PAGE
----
3D printing an aircraft

The conventional method for wing wiring in an RV is to run a corrugated conduit from wing root to wing tip. In accordance with Van’s recommendations, I’ve enlarged the tooling hole in each rib, and will run 16mm conduit through this hole, secured in place with RTV. Many find that an extra conduit is required, and run it through rib lightening holes. The issue is how to secure this second conduit. The lightening holes in the wing ribs have an arc shaped recess next to them, so I can’t use the Panduit fittings I used in the empennage. I didn’t like Van’s suggestion of drilling a #30 hole and using a cable tie around the conduit. I looked around for a commercial fitting, but couldn’t find anything suitable.

This problem led me to design and 3d print a suitable fitting, custom made for RV-10 wing ribs. The pictured design holds a 20mm conduit, and has two smaller holes for either air lines (e.g. Angle of attack from pitot) or RG-400 cable (for antennae mounted in the fibreglass wing tip). There is a slot for a cable tie, and the fitting nests into the arc around the lightening hole. It is held in place with two pop rivets, and these are positioned so as to cause no interference with a bucking bar held blind inside the wing, since this is how the bottom skin must be riveted. There is a left and right (mirror image) version of the fitting for the respective -L and -R wing ribs.

Common materials used on consumer grade 3d printers are not suitable for this application. PLA has a low glass transition temperature (Tg) of 66 degrees C, so the fittings would easily deform inside a wing parked in central Australia. ABS has a much higher Tg, and is strong enough, but has poor chemical resistance. An AvGas leak working around inside the wing would cause the part to degrade.

The material I’ve used is Nylon – specifically this product. It is very strong but still flexes under load, has a suitable high Tg of 82 degrees C, and very good chemical resistance. It’s harder to use on a consumer grade printer, but once suitable settings are established, the results are excellent and very repeatable. You wouldn’t use this process for anything structural on an aircraft, but I’m sure there will be plenty of other applications for a 3d printed Nylon part before I’m done with this project.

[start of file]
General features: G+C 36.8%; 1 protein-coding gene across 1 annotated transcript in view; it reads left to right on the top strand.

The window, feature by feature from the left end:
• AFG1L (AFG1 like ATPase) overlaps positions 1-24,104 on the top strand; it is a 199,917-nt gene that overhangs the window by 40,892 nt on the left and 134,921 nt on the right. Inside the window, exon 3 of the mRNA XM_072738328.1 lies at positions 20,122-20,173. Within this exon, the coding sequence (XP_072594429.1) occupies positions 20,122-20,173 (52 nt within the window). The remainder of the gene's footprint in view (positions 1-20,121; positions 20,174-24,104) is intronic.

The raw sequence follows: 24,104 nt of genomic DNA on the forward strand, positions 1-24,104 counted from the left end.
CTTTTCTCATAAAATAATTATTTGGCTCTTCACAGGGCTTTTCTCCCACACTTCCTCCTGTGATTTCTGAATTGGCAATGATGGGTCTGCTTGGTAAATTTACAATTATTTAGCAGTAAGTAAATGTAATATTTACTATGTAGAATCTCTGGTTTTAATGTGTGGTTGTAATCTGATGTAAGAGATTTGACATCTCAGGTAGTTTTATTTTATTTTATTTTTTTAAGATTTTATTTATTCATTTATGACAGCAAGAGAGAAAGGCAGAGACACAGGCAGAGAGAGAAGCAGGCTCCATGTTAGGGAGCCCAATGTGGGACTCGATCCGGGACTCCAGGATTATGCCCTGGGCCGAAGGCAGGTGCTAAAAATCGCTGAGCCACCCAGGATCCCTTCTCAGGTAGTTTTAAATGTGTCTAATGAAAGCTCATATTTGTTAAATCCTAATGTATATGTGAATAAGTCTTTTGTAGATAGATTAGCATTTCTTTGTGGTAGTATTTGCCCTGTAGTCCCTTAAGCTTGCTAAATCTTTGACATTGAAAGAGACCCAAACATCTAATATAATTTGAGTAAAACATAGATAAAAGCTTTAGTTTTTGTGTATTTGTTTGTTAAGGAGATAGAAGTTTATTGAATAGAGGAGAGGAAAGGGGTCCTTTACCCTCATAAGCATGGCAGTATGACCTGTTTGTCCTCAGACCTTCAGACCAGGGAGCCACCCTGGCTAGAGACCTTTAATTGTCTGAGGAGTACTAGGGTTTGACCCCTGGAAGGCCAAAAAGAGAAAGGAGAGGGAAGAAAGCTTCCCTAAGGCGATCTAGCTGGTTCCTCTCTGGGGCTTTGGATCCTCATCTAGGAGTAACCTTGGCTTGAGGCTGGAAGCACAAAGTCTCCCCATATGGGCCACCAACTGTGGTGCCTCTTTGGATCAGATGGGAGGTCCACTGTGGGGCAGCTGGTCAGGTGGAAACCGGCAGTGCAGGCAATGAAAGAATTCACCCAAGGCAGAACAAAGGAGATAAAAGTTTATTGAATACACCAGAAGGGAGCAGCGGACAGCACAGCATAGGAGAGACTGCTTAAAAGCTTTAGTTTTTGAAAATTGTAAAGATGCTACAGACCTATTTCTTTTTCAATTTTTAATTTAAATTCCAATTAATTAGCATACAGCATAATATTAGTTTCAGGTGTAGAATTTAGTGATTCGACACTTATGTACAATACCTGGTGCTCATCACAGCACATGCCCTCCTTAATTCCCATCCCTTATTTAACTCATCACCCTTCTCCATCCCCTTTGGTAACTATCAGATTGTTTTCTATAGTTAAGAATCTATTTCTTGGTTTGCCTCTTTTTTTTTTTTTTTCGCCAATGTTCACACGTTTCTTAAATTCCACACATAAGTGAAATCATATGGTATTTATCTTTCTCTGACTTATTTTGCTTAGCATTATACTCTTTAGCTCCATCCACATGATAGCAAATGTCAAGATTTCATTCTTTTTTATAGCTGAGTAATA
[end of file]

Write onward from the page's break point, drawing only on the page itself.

It takes about an hour to print each part, and I need 30 of them. They weigh 4 grams each.

Postscript: The conduit clips work great, I’ve added some pictures of the assembled wing with conduit in place.

  • wing_clip1
    wing_clip1
    Upper side of conduit clip. One rivet hole is recessed so that an LP4-3 rivet has enough depth to set properly
  • wing_clip2
    wing_clip2
    Rib side. The "bump" fits into the recess around the rib lightening hole. Slot on right hand tab is for an optional ...
  • w19c
    w19c
    The Nylon filament
  • w19a
    w19a
    3d printing in Nylon
  • w19b
    w19b
    Part nearly finished in printer
  • w19d
    w19d
    Part complete, ready to pry off the bed
  • w19e
    w19e
    Position of part on bottom side of W-1011L wing rib
  • w19f
    w19f
    Position of part, showing 20mm conduit, AOA air line, and optional cable tie
  • w38a
    w38a
    Right wing gap fairings complete, wiring conduit fitted
  • w38b
    w38b
    Wiring conduit in right wing
  • w40e
    w40e
    Conduit, pitot, AoA lines in left wing
  • w40f
    w40f
    Checking pitot mast arrangement in left wing

 

 

 

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